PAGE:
Summer Was the Winter of Considerable Discontent
Traditionally, Labor Day feels like a farewell to summer, but this year Orange County residents may have the odd sensation that they are saying goodby to a season that never bothered to show up.
The long, hot days of summer for which Southern California is famous were few and far between the past two months. Overcast skies, humidity and even rain have been the way of the summer, much to the chagrin of sunbathers, beach businesses and tourist types.
Since July 4, there have been more than 40 days when the inland temperature didn’t break 80 degrees, and a freakish July rain shower sent weather watchers scrambling for the record books, searching for precedents.
“It’s been so lame all summer,” said Fullerton resident Charles Walker, 23. “Everyday has been cloudy and muggy. Sometimes, I would get halfway to the beach, look up and say, ‘forget it,’ and just turn around.
“This summer stinks. It stinks bad, " he concluded.
Not everyone feels quite like Walker. Many residents took pleasure in the rather mild weather, glad to be spared temperatures in the 90s and 100s and the cost of running their air conditioners. And the cooler weather had several benefits, helping account for unusually clean air, fewer brush fires and less water consumption in a time of severe drought.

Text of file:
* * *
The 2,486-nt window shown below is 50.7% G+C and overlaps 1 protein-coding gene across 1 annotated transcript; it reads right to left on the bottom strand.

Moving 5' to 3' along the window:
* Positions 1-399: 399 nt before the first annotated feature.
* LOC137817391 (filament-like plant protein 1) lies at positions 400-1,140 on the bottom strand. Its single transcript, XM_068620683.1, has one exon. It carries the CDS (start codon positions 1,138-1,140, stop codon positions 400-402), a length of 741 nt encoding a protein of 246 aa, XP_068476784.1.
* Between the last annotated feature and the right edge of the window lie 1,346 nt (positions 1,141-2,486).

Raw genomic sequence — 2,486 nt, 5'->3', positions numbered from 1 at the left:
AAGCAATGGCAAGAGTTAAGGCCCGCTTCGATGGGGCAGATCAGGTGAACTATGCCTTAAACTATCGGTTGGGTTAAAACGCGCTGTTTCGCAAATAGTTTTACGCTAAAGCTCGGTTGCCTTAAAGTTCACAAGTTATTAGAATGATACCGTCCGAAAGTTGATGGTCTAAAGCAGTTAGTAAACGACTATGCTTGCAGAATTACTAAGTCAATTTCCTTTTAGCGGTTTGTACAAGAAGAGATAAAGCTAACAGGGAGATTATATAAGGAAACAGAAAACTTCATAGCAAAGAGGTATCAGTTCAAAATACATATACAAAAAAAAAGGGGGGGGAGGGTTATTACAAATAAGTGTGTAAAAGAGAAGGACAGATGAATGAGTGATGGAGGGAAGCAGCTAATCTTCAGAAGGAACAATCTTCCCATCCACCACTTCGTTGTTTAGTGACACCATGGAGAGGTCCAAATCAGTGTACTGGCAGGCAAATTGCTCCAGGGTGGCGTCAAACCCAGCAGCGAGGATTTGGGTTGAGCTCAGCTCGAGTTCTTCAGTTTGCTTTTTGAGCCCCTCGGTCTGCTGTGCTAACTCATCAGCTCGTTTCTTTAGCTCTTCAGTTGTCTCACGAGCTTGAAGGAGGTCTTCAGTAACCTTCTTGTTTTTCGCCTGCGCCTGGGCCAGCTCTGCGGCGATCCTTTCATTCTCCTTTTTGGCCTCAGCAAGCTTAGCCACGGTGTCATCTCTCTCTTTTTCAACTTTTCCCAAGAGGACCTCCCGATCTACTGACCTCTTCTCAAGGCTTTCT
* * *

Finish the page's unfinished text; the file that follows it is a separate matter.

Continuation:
A scan of weather statistics shows that summer daily temperatures were only about 3 to 4 degrees cooler than a year before, but that average was boosted by warming trends over the past couple of weeks. In July, for instance, Santa Ana temperatures were down a significant 7 1/2 degrees from 1990, while Newport Beach thermometers sunk 5 1/2 and failed to top 69 degrees the entire month.